Shapiro’s voter registration change draws Trump’s ire

Pennsylvania Gov. Josh Shapiro speaks at the Finishing Trades Institute on March 9, 2023, in Philadelphia.
AP Photo/Matt Rourke, File

By MARC LEVY Associated Press

Donald Trump has a familiar target in his sights: Pennsylvania’s voting rules.

He never stopped attacking court decisions on mail-in ballots during the COVID-19 pandemic, falsely claiming it as a reason for his 2020 loss in the crucial battleground state. Now, the former Republican president is seizing on a decision by Democratic Gov. Josh Shapiro to bypass the Legislature and start automatic voter registration.

The blowback has echoes of the 2020 election, when Trump and his allies relentlessly criticized decisions by the state’s Democratic-majority Supreme Court. That included extending the deadline to receive mail-in ballots over warnings that the pandemic had slowed postal service deliveries.

Republicans have joined Trump in railing against Shapiro’s action, saying there are not enough safeguards to prevent minors or undocumented immigrants from registering. The Shapiro administration disputes that.


Some Republican lawmakers are threatening litigation, saying Shapiro should have sought approval from the Legislature, where control is divided between the parties. Meanwhile, national and state Republican parties are seeking an explanation from Shapiro’s administration for how it will ensure that non-U.S. citizens and minors cannot register to vote.

In a statement, Republican National Committee Chairwoman Ronna McDaniel said Shapiro is springing an “unclear and unnecessary last-minute rule change” on voters weeks before the Nov. 7 election, which features a race for a state Supreme Court seat. The first-term governor “cares more about getting airtime on MSNBC than making sure Pennsylvania elections are secure and transparent,” McDaniel said.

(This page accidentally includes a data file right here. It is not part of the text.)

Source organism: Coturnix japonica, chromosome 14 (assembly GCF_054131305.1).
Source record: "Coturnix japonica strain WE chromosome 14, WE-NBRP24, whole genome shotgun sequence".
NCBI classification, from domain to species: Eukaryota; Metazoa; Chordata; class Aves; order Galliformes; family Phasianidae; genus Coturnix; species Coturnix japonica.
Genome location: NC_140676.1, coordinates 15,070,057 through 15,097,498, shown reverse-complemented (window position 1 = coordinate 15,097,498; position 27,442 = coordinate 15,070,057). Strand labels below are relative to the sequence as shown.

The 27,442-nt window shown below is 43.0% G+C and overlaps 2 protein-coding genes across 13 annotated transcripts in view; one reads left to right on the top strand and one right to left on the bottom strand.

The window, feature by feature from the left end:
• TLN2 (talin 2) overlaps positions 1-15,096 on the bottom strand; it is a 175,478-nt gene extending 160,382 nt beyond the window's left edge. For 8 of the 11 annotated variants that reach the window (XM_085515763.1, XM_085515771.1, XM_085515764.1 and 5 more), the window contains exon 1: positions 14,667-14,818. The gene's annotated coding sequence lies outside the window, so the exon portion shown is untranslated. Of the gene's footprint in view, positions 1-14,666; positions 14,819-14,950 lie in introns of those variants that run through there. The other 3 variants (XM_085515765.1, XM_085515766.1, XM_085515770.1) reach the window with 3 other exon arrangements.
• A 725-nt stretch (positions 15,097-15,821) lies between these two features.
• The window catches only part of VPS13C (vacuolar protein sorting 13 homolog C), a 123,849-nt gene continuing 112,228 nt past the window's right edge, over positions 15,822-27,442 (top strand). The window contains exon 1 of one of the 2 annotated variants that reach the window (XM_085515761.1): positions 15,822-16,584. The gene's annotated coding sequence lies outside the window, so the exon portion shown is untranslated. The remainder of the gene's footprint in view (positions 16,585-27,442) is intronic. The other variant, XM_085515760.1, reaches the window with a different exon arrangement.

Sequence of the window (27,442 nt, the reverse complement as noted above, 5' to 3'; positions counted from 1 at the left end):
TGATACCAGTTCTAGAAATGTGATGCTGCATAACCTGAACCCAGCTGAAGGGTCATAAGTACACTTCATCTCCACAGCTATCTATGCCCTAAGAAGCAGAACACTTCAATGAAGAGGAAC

Shapiro also is trying to capitalize on his move. He did a round of national cable TV appearances after the Sept. 19 announcement and used it as fundraising pitch, promoting it as a major advancement for democracy.

“This will help tens of thousands of Pennsylvanians make their voice heard — no matter who you choose to vote for or what your views are,” Shapiro said in a fundraising email.

Democrats contended that Shapiro was well within his legal authority to authorize automatic voter registration. One election lawyer, Adam Bonin, said Republicans criticizing it are simply seeking cover, should Trump lose in 2024, and are using it to raise campaign donations.

Pennsylvanians will notice the change when they head to a driver’s license center to obtain or renew a license. On computers there, a prompt will tell them they will be registered to vote “unless you decline to register.”

Previously, the prompts asked users if they wanted to register and to affirmatively check a box saying “yes.”

The Shapiro administration said it already has protections in place to prevent non-U.S. citizens or those under age 18 from being offered registration.

Some of those protections date to 2017, when the state said it fixed a two-decade-old glitch that might have enabled several thousand non-U.S. citizens to inadvertently register to vote. Officials estimate that people in that group cast about 540 ballots over 35 elections in 17 years.

In Pennsylvania, roughly 8.6 million people are registered to vote, while slightly more than 1 million are at least 18 years old but unregistered, according to government figures.

Christina A. Cassidy contributed to this report.